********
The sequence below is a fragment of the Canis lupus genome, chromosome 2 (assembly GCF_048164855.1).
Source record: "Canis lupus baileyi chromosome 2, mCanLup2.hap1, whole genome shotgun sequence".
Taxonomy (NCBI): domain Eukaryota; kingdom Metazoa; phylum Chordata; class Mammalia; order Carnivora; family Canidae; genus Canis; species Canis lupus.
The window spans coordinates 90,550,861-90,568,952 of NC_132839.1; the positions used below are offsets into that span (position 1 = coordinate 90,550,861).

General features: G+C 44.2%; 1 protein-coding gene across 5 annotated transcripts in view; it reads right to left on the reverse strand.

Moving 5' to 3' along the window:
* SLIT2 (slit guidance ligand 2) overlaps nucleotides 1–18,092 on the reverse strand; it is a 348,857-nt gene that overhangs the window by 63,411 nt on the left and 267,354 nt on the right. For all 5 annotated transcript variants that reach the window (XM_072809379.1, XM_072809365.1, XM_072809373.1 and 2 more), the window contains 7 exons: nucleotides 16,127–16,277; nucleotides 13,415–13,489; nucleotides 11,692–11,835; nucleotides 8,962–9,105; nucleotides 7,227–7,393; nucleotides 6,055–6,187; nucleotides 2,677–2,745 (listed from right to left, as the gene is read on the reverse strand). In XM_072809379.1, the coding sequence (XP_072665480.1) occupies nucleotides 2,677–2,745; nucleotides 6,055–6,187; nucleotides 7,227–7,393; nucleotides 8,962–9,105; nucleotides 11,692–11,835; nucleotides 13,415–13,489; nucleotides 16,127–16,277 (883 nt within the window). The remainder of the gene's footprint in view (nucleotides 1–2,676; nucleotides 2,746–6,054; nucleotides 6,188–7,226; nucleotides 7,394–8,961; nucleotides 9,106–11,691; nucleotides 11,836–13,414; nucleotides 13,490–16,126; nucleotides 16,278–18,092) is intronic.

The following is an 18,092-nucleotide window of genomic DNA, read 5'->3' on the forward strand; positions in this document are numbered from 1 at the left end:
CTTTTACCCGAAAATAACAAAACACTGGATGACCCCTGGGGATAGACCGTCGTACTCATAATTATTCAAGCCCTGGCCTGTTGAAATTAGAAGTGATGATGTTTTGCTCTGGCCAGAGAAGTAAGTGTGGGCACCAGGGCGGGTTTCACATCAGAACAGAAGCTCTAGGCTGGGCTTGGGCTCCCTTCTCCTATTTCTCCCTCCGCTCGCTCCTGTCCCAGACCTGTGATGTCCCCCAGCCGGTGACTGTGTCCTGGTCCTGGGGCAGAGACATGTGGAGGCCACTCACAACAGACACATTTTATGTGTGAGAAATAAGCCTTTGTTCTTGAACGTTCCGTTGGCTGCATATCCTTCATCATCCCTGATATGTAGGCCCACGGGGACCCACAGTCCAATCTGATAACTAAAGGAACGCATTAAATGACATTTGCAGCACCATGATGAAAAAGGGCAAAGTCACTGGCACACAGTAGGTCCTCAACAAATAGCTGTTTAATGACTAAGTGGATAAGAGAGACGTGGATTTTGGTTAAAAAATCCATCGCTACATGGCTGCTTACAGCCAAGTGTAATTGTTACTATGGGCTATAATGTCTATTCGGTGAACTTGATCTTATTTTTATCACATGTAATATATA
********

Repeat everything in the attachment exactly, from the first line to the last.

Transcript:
The sequence below is a fragment of the Canis lupus genome, chromosome 2 (assembly GCF_048164855.1).
Source record: "Canis lupus baileyi chromosome 2, mCanLup2.hap1, whole genome shotgun sequence".
Taxonomy (NCBI): domain Eukaryota; kingdom Metazoa; phylum Chordata; class Mammalia; order Carnivora; family Canidae; genus Canis; species Canis lupus.
The window spans coordinates 90,550,861-90,568,952 of NC_132839.1; the positions used below are offsets into that span (position 1 = coordinate 90,550,861).

General features: G+C 44.2%; 1 protein-coding gene across 5 annotated transcripts in view; it reads right to left on the reverse strand.

Moving 5' to 3' along the window:
* SLIT2 (slit guidance ligand 2) overlaps nucleotides 1–18,092 on the reverse strand; it is a 348,857-nt gene that overhangs the window by 63,411 nt on the left and 267,354 nt on the right. For all 5 annotated transcript variants that reach the window (XM_072809379.1, XM_072809365.1, XM_072809373.1 and 2 more), the window contains 7 exons: nucleotides 16,127–16,277; nucleotides 13,415–13,489; nucleotides 11,692–11,835; nucleotides 8,962–9,105; nucleotides 7,227–7,393; nucleotides 6,055–6,187; nucleotides 2,677–2,745 (listed from right to left, as the gene is read on the reverse strand). In XM_072809379.1, the coding sequence (XP_072665480.1) occupies nucleotides 2,677–2,745; nucleotides 6,055–6,187; nucleotides 7,227–7,393; nucleotides 8,962–9,105; nucleotides 11,692–11,835; nucleotides 13,415–13,489; nucleotides 16,127–16,277 (883 nt within the window). The remainder of the gene's footprint in view (nucleotides 1–2,676; nucleotides 2,746–6,054; nucleotides 6,188–7,226; nucleotides 7,394–8,961; nucleotides 9,106–11,691; nucleotides 11,836–13,414; nucleotides 13,490–16,126; nucleotides 16,278–18,092) is intronic.

The following is an 18,092-nucleotide window of genomic DNA, read 5'->3' on the forward strand; positions in this document are numbered from 1 at the left end:
CTTTTACCCGAAAATAACAAAACACTGGATGACCCCTGGGGATAGACCGTCGTACTCATAATTATTCAAGCCCTGGCCTGTTGAAATTAGAAGTGATGATGTTTTGCTCTGGCCAGAGAAGTAAGTGTGGGCACCAGGGCGGGTTTCACATCAGAACAGAAGCTCTAGGCTGGGCTTGGGCTCCCTTCTCCTATTTCTCCCTCCGCTCGCTCCTGTCCCAGACCTGTGATGTCCCCCAGCCGGTGACTGTGTCCTGGTCCTGGGGCAGAGACATGTGGAGGCCACTCACAACAGACACATTTTATGTGTGAGAAATAAGCCTTTGTTCTTGAACGTTCCGTTGGCTGCATATCCTTCATCATCCCTGATATGTAGGCCCACGGGGACCCACAGTCCAATCTGATAACTAAAGGAACGCATTAAATGACATTTGCAGCACCATGATGAAAAAGGGCAAAGTCACTGGCACACAGTAGGTCCTCAACAAATAGCTGTTTAATGACTAAGTGGATAAGAGAGACGTGGATTTTGGTTAAAAAATCCATCGCTACATGGCTGCTTACAGCCAAGTGTAATTGTTACTATGGGCTATAATGTCTATTCGGTGAACTTGATCTTATTTTTATCACATGTAATATATA